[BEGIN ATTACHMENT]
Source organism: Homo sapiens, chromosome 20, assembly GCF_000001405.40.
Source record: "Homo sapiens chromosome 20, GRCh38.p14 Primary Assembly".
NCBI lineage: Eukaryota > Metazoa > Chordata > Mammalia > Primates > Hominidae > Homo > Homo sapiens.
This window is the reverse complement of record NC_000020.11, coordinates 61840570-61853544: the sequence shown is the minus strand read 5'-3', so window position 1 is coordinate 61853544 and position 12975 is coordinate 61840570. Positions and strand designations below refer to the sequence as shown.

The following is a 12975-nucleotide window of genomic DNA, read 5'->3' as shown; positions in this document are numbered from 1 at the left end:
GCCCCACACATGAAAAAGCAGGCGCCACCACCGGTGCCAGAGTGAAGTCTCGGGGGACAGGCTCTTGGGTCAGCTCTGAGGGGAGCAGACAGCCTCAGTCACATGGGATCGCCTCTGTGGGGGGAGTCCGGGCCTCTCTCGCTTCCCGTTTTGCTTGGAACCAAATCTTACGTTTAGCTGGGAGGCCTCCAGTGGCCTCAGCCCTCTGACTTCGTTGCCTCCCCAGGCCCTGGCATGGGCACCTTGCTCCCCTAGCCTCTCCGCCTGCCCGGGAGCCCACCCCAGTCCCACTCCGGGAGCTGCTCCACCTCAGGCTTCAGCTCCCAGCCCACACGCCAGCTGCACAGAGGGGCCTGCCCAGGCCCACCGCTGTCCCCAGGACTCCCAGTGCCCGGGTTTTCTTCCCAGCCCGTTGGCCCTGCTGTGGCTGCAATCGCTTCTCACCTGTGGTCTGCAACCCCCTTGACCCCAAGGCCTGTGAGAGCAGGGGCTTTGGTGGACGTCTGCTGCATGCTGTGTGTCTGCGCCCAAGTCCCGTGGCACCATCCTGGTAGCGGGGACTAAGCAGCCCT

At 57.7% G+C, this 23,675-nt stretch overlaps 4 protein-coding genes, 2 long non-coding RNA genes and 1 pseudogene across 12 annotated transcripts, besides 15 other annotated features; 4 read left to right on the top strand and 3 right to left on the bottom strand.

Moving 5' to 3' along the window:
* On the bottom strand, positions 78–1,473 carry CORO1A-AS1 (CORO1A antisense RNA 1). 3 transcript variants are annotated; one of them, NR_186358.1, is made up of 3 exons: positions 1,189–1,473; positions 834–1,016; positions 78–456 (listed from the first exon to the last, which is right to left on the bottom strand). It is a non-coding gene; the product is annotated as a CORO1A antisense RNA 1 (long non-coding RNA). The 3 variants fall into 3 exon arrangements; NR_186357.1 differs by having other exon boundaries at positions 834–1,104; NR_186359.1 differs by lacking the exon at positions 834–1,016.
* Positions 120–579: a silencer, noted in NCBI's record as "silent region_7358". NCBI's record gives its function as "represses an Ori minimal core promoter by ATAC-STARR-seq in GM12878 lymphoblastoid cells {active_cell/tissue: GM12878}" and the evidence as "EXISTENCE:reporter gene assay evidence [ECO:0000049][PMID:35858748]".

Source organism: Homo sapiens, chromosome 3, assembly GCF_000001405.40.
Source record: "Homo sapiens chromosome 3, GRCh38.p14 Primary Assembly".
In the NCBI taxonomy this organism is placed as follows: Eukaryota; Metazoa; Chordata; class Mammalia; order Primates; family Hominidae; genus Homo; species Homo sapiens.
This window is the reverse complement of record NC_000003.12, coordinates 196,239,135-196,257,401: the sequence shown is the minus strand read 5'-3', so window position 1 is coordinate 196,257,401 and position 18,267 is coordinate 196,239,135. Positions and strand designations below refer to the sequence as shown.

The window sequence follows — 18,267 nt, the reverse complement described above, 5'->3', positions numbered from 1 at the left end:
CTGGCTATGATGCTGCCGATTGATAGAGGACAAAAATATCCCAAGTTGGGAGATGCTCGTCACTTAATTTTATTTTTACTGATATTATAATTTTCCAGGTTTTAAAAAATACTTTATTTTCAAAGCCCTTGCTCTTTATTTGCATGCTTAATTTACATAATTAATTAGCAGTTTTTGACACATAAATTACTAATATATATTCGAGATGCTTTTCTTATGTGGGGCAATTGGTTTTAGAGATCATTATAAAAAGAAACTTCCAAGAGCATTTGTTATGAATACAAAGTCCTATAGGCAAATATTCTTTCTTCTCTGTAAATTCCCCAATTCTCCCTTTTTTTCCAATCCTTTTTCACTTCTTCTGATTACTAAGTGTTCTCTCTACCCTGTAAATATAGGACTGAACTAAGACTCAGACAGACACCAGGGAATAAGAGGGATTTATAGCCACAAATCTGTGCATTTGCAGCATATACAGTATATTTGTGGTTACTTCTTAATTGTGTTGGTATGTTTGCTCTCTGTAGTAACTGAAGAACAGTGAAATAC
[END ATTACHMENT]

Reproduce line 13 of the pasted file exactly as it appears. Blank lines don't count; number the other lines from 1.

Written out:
In the NCBI taxonomy this organism is placed as follows: Eukaryota; Metazoa; Chordata; class Mammalia; order Primates; family Hominidae; genus Homo; species Homo sapiens.